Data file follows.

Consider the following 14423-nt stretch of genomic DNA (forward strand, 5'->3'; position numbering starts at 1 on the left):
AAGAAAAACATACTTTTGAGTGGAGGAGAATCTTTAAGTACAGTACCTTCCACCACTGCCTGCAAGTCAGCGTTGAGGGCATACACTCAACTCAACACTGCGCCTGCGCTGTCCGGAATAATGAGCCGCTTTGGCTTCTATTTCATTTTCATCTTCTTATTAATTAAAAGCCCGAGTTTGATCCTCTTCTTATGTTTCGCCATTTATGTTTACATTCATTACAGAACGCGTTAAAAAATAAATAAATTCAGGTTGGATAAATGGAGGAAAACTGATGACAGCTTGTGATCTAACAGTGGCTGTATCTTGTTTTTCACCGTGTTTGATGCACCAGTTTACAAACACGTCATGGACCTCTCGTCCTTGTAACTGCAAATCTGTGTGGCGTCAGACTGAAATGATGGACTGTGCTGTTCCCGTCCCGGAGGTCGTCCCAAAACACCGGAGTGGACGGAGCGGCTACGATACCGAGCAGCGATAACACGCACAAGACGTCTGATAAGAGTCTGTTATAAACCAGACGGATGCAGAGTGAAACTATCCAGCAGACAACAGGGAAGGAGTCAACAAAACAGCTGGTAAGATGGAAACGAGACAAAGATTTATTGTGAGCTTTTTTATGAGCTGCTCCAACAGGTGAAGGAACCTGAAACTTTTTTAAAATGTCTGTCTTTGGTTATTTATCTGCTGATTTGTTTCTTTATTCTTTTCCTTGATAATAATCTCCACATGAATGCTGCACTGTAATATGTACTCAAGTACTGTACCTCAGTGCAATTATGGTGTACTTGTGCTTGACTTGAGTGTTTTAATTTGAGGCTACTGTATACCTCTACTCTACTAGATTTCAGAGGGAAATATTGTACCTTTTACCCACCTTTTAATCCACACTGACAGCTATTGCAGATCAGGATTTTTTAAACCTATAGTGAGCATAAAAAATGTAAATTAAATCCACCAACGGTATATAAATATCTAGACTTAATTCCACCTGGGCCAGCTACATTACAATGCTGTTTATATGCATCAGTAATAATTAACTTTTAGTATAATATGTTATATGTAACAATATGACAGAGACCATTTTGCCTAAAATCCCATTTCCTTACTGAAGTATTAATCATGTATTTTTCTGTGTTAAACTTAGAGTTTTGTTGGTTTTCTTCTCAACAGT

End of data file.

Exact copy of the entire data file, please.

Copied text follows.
Consider the following 14423-nt stretch of genomic DNA (forward strand, 5'->3'; position numbering starts at 1 on the left):
AAGAAAAACATACTTTTGAGTGGAGGAGAATCTTTAAGTACAGTACCTTCCACCACTGCCTGCAAGTCAGCGTTGAGGGCATACACTCAACTCAACACTGCGCCTGCGCTGTCCGGAATAATGAGCCGCTTTGGCTTCTATTTCATTTTCATCTTCTTATTAATTAAAAGCCCGAGTTTGATCCTCTTCTTATGTTTCGCCATTTATGTTTACATTCATTACAGAACGCGTTAAAAAATAAATAAATTCAGGTTGGATAAATGGAGGAAAACTGATGACAGCTTGTGATCTAACAGTGGCTGTATCTTGTTTTTCACCGTGTTTGATGCACCAGTTTACAAACACGTCATGGACCTCTCGTCCTTGTAACTGCAAATCTGTGTGGCGTCAGACTGAAATGATGGACTGTGCTGTTCCCGTCCCGGAGGTCGTCCCAAAACACCGGAGTGGACGGAGCGGCTACGATACCGAGCAGCGATAACACGCACAAGACGTCTGATAAGAGTCTGTTATAAACCAGACGGATGCAGAGTGAAACTATCCAGCAGACAACAGGGAAGGAGTCAACAAAACAGCTGGTAAGATGGAAACGAGACAAAGATTTATTGTGAGCTTTTTTATGAGCTGCTCCAACAGGTGAAGGAACCTGAAACTTTTTTAAAATGTCTGTCTTTGGTTATTTATCTGCTGATTTGTTTCTTTATTCTTTTCCTTGATAATAATCTCCACATGAATGCTGCACTGTAATATGTACTCAAGTACTGTACCTCAGTGCAATTATGGTGTACTTGTGCTTGACTTGAGTGTTTTAATTTGAGGCTACTGTATACCTCTACTCTACTAGATTTCAGAGGGAAATATTGTACCTTTTACCCACCTTTTAATCCACACTGACAGCTATTGCAGATCAGGATTTTTTAAACCTATAGTGAGCATAAAAAATGTAAATTAAATCCACCAACGGTATATAAATATCTAGACTTAATTCCACCTGGGCCAGCTACATTACAATGCTGTTTATATGCATCAGTAATAATTAACTTTTAGTATAATATGTTATATGTAACAATATGACAGAGACCATTTTGCCTAAAATCCCATTTCCTTACTGAAGTATTAATCATGTATTTTTCTGTGTTAAACTTAGAGTTTTGTTGGTTTTCTTCTCAACAGT